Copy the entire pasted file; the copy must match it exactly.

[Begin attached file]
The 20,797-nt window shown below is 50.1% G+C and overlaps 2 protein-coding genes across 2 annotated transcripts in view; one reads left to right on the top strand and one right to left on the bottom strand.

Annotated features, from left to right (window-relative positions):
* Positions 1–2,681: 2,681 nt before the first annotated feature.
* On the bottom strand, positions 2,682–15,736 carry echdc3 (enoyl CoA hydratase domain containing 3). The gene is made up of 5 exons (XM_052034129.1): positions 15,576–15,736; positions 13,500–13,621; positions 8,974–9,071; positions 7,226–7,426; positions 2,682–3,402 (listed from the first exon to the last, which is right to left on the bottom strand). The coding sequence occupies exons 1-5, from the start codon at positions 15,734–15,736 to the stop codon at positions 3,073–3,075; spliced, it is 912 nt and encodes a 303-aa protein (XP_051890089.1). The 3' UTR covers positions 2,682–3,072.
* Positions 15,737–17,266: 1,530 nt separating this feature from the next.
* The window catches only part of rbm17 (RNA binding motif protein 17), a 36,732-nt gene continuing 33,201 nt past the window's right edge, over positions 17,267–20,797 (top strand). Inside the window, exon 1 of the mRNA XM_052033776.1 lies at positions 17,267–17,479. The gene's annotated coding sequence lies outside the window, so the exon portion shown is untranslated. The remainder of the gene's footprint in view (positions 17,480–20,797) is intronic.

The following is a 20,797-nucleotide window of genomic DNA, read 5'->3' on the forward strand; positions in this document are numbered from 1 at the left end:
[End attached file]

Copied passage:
The 20,797-nt window shown below is 50.1% G+C and overlaps 2 protein-coding genes across 2 annotated transcripts in view; one reads left to right on the top strand and one right to left on the bottom strand.

Annotated features, from left to right (window-relative positions):
* Positions 1–2,681: 2,681 nt before the first annotated feature.
* On the bottom strand, positions 2,682–15,736 carry echdc3 (enoyl CoA hydratase domain containing 3). The gene is made up of 5 exons (XM_052034129.1): positions 15,576–15,736; positions 13,500–13,621; positions 8,974–9,071; positions 7,226–7,426; positions 2,682–3,402 (listed from the first exon to the last, which is right to left on the bottom strand). The coding sequence occupies exons 1-5, from the start codon at positions 15,734–15,736 to the stop codon at positions 3,073–3,075; spliced, it is 912 nt and encodes a 303-aa protein (XP_051890089.1). The 3' UTR covers positions 2,682–3,072.
* Positions 15,737–17,266: 1,530 nt separating this feature from the next.
* The window catches only part of rbm17 (RNA binding motif protein 17), a 36,732-nt gene continuing 33,201 nt past the window's right edge, over positions 17,267–20,797 (top strand). Inside the window, exon 1 of the mRNA XM_052033776.1 lies at positions 17,267–17,479. The gene's annotated coding sequence lies outside the window, so the exon portion shown is untranslated. The remainder of the gene's footprint in view (positions 17,480–20,797) is intronic.

The following is a 20,797-nucleotide window of genomic DNA, read 5'->3' on the forward strand; positions in this document are numbered from 1 at the left end: